In terms of the duties and responsibilities of an intern in the fundraising and marketing department, the job description matches that of most, ordinary fundraising/marketing internships. This includes things like: researching new companies and foundations to contact for support, maintaining the existing database of donors and supporters, helping in writing minor proposals and reports to donors, researching new fundraising markets, posting about ABCi events on our blog and Facebook, providing information to local media outlets about our charity work/events, etc

We have also structured our internship program such that interns do administrative tasks (like the ones mentioned above) for half of their time and then provide interns with the tools and training to pursue their own projects or initiatives and/or accompany members of staff to events where they can witness, first hand, the work of their department. For this intern, this consisted of training on a high resolution camera followed by several trips to schools to take pictures of our projects for marketing purposes. Another project, initiated by the intern, involved researching a special topic relevant to our field of work and then posting it on our blog after getting feedback from a senior member of staff. Finally, the Development Office had planned to bring this intern to several fundraising meetings to witness, first-hand, how this job is done in Austria, but the intern left two weeks before his placement in the Development Office was finished.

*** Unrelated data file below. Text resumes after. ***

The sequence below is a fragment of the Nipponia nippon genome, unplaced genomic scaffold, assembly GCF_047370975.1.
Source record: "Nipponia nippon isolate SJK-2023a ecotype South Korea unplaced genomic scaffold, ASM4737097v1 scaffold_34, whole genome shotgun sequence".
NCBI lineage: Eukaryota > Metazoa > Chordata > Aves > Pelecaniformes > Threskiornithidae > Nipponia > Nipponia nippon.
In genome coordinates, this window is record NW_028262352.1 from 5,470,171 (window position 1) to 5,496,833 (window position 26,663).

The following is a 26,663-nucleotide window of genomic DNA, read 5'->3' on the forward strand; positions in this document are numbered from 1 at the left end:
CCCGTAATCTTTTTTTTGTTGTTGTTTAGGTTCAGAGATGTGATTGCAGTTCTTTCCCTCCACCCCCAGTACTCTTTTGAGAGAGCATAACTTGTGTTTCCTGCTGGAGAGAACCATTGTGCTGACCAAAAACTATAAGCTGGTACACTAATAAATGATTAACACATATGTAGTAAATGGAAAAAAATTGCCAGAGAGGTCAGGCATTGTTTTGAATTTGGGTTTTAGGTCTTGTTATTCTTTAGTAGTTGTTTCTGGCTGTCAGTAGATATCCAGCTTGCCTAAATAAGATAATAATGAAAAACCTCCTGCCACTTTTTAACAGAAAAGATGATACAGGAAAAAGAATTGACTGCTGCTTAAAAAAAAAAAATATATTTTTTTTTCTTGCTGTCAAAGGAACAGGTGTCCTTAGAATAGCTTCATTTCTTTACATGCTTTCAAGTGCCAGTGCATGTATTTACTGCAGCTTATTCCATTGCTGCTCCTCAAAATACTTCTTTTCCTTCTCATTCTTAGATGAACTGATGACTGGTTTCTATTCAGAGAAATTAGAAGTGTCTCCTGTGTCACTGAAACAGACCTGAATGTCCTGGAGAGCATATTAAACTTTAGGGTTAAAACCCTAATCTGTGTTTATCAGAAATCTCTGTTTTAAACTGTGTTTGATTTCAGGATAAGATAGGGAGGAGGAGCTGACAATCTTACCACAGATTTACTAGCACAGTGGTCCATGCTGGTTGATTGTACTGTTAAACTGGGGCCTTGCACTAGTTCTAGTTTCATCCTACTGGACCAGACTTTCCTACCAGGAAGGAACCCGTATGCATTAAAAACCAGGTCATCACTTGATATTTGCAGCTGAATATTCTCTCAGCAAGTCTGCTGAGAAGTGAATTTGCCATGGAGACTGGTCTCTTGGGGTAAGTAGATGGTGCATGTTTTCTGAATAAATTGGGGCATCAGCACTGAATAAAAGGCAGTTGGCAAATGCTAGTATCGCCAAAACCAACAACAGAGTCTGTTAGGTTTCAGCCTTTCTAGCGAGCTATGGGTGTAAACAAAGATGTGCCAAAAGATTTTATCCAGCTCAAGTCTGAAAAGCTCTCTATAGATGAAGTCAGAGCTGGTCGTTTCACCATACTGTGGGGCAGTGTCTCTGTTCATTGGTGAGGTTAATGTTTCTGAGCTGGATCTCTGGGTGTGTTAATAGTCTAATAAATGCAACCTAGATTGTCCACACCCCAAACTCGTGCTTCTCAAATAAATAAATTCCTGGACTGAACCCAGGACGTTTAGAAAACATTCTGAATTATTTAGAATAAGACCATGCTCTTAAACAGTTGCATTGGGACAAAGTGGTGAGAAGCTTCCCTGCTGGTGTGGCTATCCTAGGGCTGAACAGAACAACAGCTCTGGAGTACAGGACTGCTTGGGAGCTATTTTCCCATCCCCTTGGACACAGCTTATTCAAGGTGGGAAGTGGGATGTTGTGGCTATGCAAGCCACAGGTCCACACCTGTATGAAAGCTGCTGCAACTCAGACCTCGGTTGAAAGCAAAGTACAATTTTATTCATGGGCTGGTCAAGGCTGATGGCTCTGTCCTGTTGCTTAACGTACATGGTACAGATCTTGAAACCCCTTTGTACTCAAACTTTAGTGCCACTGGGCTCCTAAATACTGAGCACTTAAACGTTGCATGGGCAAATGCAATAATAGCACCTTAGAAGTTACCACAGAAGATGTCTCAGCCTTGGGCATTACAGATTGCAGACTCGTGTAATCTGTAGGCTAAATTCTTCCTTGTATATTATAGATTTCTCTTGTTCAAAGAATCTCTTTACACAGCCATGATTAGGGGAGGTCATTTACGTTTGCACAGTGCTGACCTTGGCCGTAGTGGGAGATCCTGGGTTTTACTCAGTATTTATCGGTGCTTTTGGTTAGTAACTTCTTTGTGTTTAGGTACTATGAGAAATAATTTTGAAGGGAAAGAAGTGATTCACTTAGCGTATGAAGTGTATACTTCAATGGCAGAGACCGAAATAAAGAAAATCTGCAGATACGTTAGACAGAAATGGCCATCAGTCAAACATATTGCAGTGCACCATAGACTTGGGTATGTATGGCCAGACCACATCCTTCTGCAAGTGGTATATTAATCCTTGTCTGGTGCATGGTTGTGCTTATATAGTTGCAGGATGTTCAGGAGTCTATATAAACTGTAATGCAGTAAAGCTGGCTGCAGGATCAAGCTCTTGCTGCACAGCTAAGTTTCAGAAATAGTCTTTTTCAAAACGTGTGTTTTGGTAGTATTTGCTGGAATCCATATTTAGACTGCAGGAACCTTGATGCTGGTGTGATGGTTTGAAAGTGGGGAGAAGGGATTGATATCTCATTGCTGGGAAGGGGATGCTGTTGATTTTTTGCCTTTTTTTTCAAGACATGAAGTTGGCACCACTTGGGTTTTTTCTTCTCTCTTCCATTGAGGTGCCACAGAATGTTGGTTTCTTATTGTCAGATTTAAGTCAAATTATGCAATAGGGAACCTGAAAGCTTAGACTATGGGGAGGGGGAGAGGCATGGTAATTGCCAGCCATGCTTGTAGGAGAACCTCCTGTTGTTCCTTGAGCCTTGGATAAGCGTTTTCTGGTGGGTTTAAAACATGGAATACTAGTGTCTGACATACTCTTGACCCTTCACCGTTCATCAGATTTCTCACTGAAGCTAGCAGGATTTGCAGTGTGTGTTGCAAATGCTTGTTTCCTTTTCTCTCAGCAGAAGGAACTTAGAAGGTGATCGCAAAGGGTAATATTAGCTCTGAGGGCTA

No, I don't recommend
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Maria
10/10